"You need to be prepared for that."

"If the label of 'bigot' sticks to us—especially in court—because of our teaching on marriage, we'll have church-state conflicts for years to come as a result," Archbishop Timothy Dolan of New York said in a report to the US Conference of Catholic Bishops last fall. Indeed, the pitfall for the Catholic Church in pursuing its political agenda is being perceived as a bully. It would be far better for bishops if they could couch their top two legislative goals—curbing access to contraception and curtailing gay marriage—while taking the opposite posture, the posture that the Catholic Church has historically preferred: being the victim.

Which is why the USCCB created the Ad Hoc Committee on Religious Liberty on September 29, 2011. In collaboration with the gay-marriage committee, this new body focuses on recasting the church's clashes with gays and women as a defense of Catholics—staving off threats to their conscience. Dolan's report continued: "The establishment of the Ad Hoc Committee is one element of what I expect to be a new moment in the history of our Conference."

Indeed, America has witnessed the church's clever, effective reframing in the past month.

President Obama bowed to the American Catholic Church on February 9 by withdrawing the White House's plan to require private employers (including religious organizations, such as Catholic hospitals, adoption agencies, and service providers that rely largely on tax revenue) to provide health-insurance plans that cover contraception. Instead, insurance companies will be required to provide that coverage free of charge. Catholics claimed victory, both on policy and in the media.

That same Catholic rhetoric of religious victimhood got more traction on the floor of the Washington State House last week when Republican representative Norma Smith called same-sex marriage part of "a broader issue that we are seeing play out across the country, and that is the issue of religious liberty. Small-business owners who may have a heartfelt view born out of love, born out of their love of God... for traditional marriage have the potential to be silenced. The issue of religious liberty is being challenged across the nation."

Smith added that the threats are "not a red herring. They are not hyperbole. Catholic charities had to close their doors due to their view of traditional marriage." Other lawmakers sympathized with florists, photographers, caterers, hoteliers, and other workers who would face fines if they followed their conscience and refused to serve gay couples.

A quick question: anti-gay florists?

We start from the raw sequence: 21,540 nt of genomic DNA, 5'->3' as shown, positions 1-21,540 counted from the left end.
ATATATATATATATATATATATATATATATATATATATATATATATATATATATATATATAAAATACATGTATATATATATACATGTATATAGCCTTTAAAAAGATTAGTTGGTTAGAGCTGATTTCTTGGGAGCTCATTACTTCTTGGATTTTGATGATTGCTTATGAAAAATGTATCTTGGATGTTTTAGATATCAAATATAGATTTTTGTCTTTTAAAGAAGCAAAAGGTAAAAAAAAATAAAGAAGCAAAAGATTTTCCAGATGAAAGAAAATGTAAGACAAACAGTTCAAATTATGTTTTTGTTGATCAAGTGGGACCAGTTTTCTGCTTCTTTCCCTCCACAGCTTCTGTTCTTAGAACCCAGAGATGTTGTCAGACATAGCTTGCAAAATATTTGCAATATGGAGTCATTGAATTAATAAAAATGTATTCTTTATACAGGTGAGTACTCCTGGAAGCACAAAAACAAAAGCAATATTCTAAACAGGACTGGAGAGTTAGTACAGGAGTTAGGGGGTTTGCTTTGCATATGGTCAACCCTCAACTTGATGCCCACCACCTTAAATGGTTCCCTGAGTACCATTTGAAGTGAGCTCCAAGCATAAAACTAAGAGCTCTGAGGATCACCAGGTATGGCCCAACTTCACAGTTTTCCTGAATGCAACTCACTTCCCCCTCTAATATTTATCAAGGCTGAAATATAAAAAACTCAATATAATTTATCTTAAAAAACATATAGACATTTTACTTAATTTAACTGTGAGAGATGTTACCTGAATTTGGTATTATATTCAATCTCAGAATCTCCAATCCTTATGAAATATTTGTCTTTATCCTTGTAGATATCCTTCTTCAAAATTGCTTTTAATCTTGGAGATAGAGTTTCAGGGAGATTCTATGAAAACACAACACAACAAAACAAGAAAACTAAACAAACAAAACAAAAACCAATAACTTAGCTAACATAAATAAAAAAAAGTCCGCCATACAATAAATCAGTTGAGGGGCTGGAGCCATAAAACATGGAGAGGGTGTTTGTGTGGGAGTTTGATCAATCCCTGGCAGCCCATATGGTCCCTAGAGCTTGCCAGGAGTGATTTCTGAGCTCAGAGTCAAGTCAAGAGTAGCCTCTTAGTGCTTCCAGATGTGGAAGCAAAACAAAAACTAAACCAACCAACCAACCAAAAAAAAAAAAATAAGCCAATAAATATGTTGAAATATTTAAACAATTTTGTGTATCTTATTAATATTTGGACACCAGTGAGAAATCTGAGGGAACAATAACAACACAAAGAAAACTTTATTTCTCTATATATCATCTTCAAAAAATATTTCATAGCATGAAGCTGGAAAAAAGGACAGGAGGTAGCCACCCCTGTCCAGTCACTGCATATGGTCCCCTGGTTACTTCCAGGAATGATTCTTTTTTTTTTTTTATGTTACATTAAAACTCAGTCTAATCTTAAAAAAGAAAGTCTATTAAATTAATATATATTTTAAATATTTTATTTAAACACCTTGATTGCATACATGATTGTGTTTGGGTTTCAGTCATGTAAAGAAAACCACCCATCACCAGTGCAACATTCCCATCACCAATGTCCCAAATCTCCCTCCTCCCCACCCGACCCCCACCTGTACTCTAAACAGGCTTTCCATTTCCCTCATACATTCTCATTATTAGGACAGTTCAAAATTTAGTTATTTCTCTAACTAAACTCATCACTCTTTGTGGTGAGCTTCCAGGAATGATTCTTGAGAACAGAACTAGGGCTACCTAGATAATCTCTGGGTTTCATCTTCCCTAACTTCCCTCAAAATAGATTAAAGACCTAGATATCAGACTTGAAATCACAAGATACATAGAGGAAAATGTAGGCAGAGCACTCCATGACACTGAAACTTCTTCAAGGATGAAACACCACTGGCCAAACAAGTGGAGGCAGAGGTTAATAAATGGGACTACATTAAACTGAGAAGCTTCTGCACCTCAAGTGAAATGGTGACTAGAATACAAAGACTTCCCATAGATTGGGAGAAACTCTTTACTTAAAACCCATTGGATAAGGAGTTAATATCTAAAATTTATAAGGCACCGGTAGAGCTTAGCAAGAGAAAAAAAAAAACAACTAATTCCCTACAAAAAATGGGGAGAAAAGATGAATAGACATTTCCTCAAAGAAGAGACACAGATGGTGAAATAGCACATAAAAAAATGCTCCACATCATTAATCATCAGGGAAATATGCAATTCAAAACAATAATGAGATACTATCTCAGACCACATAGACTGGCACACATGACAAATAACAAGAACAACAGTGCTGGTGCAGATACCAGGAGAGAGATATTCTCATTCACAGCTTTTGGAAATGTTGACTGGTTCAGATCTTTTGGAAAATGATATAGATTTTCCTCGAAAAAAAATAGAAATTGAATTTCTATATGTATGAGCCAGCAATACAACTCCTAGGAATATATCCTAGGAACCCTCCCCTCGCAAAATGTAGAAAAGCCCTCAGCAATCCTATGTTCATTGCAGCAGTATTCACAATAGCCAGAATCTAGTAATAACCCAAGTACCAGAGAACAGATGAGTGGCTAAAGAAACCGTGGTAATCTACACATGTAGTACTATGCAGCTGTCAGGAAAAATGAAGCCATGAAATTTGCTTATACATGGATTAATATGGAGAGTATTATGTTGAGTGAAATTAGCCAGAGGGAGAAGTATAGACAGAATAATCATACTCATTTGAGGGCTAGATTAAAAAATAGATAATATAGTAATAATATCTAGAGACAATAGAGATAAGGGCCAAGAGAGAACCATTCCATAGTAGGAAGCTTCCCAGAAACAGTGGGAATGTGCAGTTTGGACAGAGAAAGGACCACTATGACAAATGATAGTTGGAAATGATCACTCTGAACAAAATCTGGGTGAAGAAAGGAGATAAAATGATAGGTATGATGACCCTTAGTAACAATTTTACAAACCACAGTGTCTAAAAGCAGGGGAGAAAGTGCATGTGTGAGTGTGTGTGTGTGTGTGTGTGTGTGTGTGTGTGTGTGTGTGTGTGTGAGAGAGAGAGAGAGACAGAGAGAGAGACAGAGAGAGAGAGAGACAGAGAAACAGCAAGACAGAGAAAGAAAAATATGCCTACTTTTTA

"This religious liberties argument is disingenuous to the point of being criminal," says Catholics for Equality director Attey. Adoption services, hospitals, schools, and other institutions can set their own conscience rules—provided that they are privately funded, he points out. But Catholic adoption agencies in Massachusetts and Illinois decided to shut down because they would rather close than meet the equal-service standards that accompany public financing. "They want to take money from taxpayers then claim victimization when the taxpayers expect them to honor the laws of their state," says Attey.

In Washington, despite Archbishop Sartain's implications, churches still have nothing to worry about if voters uphold same-sex marriage this November. Washington's new marriage law explicitly reiterates constitutional protections for religious institutions to refuse marriage services and for a church to deny use of its facilities to same-sex couples.

But the argument gets traction.

Jamie Pedersen, sponsor of the marriage bill in the state house, an attorney, and a practicing Lutheran, says the religious liberty argument is "a red herring." Despite an LGBT anti-discrimination law on the books since 2006 and domestic partnership ceremonies under way since 2007, Pedersen says, "They can't point to a single claim that's been filed in six years in our courts. So the idea that there is going to be some tidal wave of lawsuits is fearmongering."

Both Pedersen and senate sponsor Ed Murray say that carving out an exemption for private businesses to deny service to customers would be tantamount to refusing service to African Americans at the lunch counter.

"If we go back and allow businesses to discriminate against gays and lesbians," says Murray, "I believe we set a precedent to going back and letting businesses discriminate against Catholics and Jews, Asians and African Americans—we just absolutely do not want to go there again."

I went to St. James Cathedral on a recent Sunday to ask church leaders if they agreed with Archbishop Sartain's crusade and logic (the argument that same-sex-marriage laws would cause humanity to die off). And if they disagreed—as most Catholics in our famously liberal archdiocese do—would they denounce the decree from the four local bishops?

As people left the mass, I approached a man in a long white robe wearing a mammoth silver crucifix necklace. "I can't speak for any of those people," said the man named Jerry, who claimed he didn't have a last name. Do Seattle's liberal Catholics believe the argument about procreation? "He, being the archbishop, has to toe the line of Rome," Jerry explained. "But for most of us, we toe the line of Jesus: He didn't speak hatefully of anyone. There is a large lesbian, gay, and transgender population at St. James."

Would they oppose this campaign?

"Yes, in many different ways," said Jerry, but he wouldn't say how.